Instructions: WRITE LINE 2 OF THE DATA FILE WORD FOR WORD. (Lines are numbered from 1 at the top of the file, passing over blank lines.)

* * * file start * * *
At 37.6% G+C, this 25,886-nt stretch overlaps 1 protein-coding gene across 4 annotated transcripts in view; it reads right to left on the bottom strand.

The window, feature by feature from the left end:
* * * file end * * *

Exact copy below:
The window, feature by feature from the left end: